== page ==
The story begins in 2013, when Argentine journalist Jorge Lanata, through a series of interviews and hidden cameras, acquired evidence of how individuals linked to Lazaro Baez—personal friend and front man of Nestor and Cristina Kirchner— used a private plane to transport more than 50 million euros in cash from the province of Santa Cruz to a small financial company in Buenos Aires, until it eventually disappeared abroad. The money was moved through an extensive network of shell companies in tax havens such as Belize, Panama, and Seychelles, using Swiss bank accounts.
Lanata’s investigation resulted in a judicial inquiry conducted by Argentine federal prosecutor Jose Maria Campagnoli, which showed that between the end of 2012 and mid-2013, 65 million dollars entered the country through suspicious sovereign bonds trades, and then were later liquidated and deposited in the accounts of Austral Constructions, Lazaro Baez’s main construction company. According to the prosecutor’s report, those $65 million were directly related to the 50 million euros that had previously been moved outward according to Lanata’s investigation.
During his investigation, Campagnoli also announced the existence of more than 100 shell companies incorporated in the State of Nevada, United States, whose common denominator was a shell company based in the Seychelle Islands, that presumably had links to Lazaro Baez and, consequently, to the Kirchner family.
While the investigation continued in Argentina and the links between Lazaro Baez and the Kirchner family became ever more infamous, the story took an unexpected turn in the United States when, some months later, the hedge fund NML Capital—known in Argentina as a “vulture fund”— decided to continue Lanata’s investigation in Nevada’s District Court. NML holds a judgment against Argentina for more than $1.7 Billions that Argentine government refused to pay
So, the fund asked a Nevada judge for information on the companies Campagnoli had identified as possible links to Baez, hoping they would lead NML to Argentine assets abroad that had been acquired through corrupt means. NML planned to freeze these assets and use them to collect the debt owed by the State of Argentina.
NML also initiated a process of judicial “discovery” of Panamanian law firm Mossack Fonseca, which had been identified as the registered agent of the Nevada companies and the company in the Seychelles that had ties to Baez. The inquiry focused particularly on the firm’s Nevada subsidiary, MF Corporate Services. Through this process, NML was able to depose a key witness in the case, obtaining 60 pages long declaration from the only MF employee in Nevada. Subsequent writings presented by NML to the Court show that this testimony contains key information on Lazaro Baez’s—as well as the Kirchner family’s—relationship with more than 100 Nevada companies.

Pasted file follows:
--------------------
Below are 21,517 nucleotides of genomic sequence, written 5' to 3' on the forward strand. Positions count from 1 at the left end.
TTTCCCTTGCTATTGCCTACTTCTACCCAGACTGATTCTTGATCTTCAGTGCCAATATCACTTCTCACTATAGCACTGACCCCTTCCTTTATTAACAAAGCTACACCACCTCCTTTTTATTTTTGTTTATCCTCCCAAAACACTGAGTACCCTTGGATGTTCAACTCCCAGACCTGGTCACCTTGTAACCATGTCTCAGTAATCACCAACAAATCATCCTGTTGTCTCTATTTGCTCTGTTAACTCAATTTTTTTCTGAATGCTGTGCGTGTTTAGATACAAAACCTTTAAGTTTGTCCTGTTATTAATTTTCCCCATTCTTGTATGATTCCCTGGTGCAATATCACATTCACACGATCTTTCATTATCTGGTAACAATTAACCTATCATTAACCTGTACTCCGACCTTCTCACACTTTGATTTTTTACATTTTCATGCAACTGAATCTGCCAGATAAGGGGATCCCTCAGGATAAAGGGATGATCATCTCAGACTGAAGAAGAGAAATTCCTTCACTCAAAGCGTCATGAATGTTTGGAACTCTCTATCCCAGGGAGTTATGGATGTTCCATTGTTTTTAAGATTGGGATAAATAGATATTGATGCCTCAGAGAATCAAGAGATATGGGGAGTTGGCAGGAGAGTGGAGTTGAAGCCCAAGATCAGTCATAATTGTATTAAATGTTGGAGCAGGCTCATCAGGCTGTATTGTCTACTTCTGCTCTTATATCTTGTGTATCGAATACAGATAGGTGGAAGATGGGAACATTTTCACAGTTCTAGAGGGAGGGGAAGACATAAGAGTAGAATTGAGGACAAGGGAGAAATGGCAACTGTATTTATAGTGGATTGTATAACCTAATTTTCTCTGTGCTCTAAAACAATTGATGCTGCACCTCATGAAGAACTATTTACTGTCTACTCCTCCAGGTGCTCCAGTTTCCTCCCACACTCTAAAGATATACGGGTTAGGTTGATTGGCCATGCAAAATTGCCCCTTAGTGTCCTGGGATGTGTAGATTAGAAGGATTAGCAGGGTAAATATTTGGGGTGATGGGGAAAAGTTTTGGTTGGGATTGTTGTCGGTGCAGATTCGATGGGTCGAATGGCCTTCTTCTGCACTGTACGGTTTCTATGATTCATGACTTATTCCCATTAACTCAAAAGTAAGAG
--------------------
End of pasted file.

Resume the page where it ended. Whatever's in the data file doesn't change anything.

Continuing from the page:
By United States law, all the information produced in a trial is available for access by the public unless the Judge decides to the contrary. However, perhaps hoping to pressure the Argentine government to pay off its debt, NML requested that Amunategui’s testimony be kept secret, depriving the public of knowing what she had said.
In an attempt to promote transparency and get to the bottom of the investigation, the Center for Investigative Journalism in the Americas, together with Jorge Lanata, submitted a “Motion to Intervene” to the Nevada case, asking the judge to make the testimony public, as well as any subsequent testimony or information that could emerge. To do otherwise would be a violation of the freedom of press and the right of the people to be informed, as established by the first amendment of the United States Constitution. In a hearing last Friday, the Judge granted the motion to intervene, authorizing Lanata’s lawyers access to the sealed information. Eventually, this information will be made public.
Meanwhile, the atmosphere in official circles in Argentina grows increasingly tense and uneasy. With the case in advancing in Nevada and a Judge in Argentina investigating the inexplicable growth of the President’s personal assets and her commercial links to Lazaro Baez, the government has intensified its attacks on the opposition and the press.
2015 promises to be an interesting one in Argentina, not only because of the upcoming presidential elections, but also because of the legal developments that are sure to emerge in the country and abroad.
Ezequiel Vazquez-Ger is the Director of the Center for Investigative Journalism in the Americas. Twitter: @Ezequielvazquez
* A spanish version of the article was published in El Pais newspaper: “Cristina Kirchner, entre los Buitres y Lanata”